Yunlin Chief Prosecutor Chiang Teh-lung's (
The detention request was granted by the Yunlin District Court around 8pm, just a after minutes after Chang Li-shan declared victory in her bid for one of the six seats in her constituency.
Running against 17 other candidates, she received 51,436 votes or approximately 14.7 percent of the total votes in the county.
She arrived at the Yunlin District Prosecutors' Office around 8:30pm to inform her brother in person of her victory.
Meanwhile, Chang Jung-wei denied all the allegations against him yesterday, according to Yunlin District Prosecutors' Office.
The chief prosecutor said he asked for the former commissioner to be held because of the severity of the charges facing him and the fact that he was on the run for so long.
"There is a great chance that Chang Jung-wei could exchange information with other witnesses or related persons in this case. In addition, the basic sentence he may be face will be more than five years. He was also on the run for 107 days," Chiang said.
Chang Jung-wei's lawyer, Lee Chien-chung (
"The investigation portion of the case has been wrapped up so there should be no need to detain him," Lee said.
The former commissioner was questioned yesterday about his involvement in the Linnei Township incinerator construction scandal. He reportedly accepted a substantial bribe during the tendering process for construction of the incinerator.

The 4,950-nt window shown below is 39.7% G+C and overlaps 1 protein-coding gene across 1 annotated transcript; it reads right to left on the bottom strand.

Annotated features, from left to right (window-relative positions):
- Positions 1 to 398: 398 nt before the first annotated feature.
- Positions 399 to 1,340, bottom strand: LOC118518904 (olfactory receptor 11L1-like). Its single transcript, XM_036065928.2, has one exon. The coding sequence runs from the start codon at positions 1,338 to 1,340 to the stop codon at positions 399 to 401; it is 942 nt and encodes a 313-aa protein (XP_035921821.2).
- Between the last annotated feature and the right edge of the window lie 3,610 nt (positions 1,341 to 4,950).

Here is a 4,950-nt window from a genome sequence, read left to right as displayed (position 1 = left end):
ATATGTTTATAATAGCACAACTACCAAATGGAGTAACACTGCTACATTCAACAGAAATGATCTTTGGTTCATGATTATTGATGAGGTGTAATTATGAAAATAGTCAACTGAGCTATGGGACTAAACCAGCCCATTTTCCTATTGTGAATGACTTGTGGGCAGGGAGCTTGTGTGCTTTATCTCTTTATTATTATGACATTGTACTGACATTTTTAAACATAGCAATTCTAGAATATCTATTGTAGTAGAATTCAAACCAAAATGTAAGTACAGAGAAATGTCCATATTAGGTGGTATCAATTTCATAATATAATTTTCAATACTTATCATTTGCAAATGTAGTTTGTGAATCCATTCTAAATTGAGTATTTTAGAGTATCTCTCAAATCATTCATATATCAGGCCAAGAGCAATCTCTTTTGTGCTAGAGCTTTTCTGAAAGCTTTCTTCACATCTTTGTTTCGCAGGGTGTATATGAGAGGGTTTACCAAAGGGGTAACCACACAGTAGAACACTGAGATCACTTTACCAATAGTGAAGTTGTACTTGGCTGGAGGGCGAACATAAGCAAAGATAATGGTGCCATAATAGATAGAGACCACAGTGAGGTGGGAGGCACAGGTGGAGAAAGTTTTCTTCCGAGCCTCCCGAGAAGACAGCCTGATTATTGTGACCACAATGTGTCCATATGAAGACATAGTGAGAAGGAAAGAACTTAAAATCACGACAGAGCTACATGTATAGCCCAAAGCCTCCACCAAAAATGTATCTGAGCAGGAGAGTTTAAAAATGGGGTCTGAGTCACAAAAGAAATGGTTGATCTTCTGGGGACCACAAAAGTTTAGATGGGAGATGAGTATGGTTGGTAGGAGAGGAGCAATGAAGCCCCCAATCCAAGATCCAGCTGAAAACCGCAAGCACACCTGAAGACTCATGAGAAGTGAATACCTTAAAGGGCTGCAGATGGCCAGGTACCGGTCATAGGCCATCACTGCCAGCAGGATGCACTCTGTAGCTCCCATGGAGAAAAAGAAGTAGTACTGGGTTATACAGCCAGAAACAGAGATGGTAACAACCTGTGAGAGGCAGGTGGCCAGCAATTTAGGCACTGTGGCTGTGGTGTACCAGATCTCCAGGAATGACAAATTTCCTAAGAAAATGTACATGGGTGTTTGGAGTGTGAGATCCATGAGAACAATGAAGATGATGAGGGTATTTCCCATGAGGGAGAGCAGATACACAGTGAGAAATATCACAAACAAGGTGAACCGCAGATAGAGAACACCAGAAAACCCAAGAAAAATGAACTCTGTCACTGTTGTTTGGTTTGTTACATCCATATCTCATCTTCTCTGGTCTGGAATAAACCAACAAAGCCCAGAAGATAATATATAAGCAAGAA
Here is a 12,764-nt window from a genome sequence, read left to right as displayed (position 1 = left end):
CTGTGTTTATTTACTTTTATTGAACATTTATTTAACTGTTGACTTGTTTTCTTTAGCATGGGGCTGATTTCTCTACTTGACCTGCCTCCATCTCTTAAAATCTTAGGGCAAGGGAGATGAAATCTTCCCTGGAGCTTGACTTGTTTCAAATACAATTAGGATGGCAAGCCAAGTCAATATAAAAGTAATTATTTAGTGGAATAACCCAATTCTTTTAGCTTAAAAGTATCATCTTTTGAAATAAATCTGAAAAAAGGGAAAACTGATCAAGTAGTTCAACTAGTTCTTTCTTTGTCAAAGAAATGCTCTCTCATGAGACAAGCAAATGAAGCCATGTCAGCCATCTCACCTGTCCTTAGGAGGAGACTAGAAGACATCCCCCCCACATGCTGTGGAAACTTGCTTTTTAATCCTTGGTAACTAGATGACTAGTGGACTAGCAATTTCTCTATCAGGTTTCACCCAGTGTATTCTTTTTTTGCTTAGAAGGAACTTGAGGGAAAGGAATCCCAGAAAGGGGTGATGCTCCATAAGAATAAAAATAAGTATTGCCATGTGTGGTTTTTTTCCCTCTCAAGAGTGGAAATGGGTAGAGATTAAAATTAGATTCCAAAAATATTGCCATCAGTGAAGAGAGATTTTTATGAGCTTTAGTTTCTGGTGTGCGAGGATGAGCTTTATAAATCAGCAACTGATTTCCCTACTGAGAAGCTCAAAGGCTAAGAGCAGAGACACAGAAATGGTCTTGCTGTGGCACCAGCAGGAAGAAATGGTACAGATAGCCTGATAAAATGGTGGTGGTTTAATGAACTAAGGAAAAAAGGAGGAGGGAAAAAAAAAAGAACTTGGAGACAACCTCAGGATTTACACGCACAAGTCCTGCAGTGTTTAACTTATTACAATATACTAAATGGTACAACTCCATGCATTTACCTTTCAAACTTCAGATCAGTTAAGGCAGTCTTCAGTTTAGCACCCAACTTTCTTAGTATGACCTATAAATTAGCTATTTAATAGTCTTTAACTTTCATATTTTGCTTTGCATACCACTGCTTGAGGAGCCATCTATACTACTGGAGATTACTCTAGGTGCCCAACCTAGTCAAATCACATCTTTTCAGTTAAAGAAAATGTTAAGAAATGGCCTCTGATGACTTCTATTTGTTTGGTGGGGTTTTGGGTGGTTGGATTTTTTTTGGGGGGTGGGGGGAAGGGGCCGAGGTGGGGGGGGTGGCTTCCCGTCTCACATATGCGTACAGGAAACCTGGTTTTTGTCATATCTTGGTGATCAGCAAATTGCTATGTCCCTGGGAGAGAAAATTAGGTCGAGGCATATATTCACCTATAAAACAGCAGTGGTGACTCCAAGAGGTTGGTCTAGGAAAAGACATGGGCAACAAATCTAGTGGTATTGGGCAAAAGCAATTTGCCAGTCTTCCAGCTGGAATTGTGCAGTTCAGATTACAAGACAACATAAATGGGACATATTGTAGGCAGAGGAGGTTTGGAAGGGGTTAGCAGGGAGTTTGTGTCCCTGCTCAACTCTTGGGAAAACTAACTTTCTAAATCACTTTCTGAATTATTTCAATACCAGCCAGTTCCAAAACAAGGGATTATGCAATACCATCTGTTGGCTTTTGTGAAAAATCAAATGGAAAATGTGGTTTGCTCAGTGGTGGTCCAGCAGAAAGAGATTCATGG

Linnei Township Mayor Chen Ho-shan (陳河山) admitted in July that he had accepted a total of NT$18 million in bribes from contractors trying to win the bid.
Others involved in the the bribery have reportedly implicated Chang Jung-wei in their statements.
Yunlin prosecutors later tried to summon Chang Jung-wei, who went into hiding on Aug. 13.
During the interrogation yesterday, the former commissioner told Prosecutor Tsai Chi-wen (
According to Tsai, Chang Jung-wei said he had stayed at a friend's suburban home and rarely went out in public.
On Nov. 23, Chang Jung-wei called a local reporter of a Chinese-language newspaper to say that he would turn himself in on Dec. 20.
"He never wanted to escape," Lee said of his client. "To avoid potential political involvement in the case, he wanted to wait until the passions of the [legislative]campaign had died down. So he decided to end this on Dec. 20, but it did not work out."
Chang Jung-wei has been in legal trouble before. On Aug. 26, the Taiwan High Court sentenced him to 12 months in jail because of his involvement in 1994 Yunlin County Council speakership election bribery scandal.
He is currently appealing that verdict to the Supreme Court.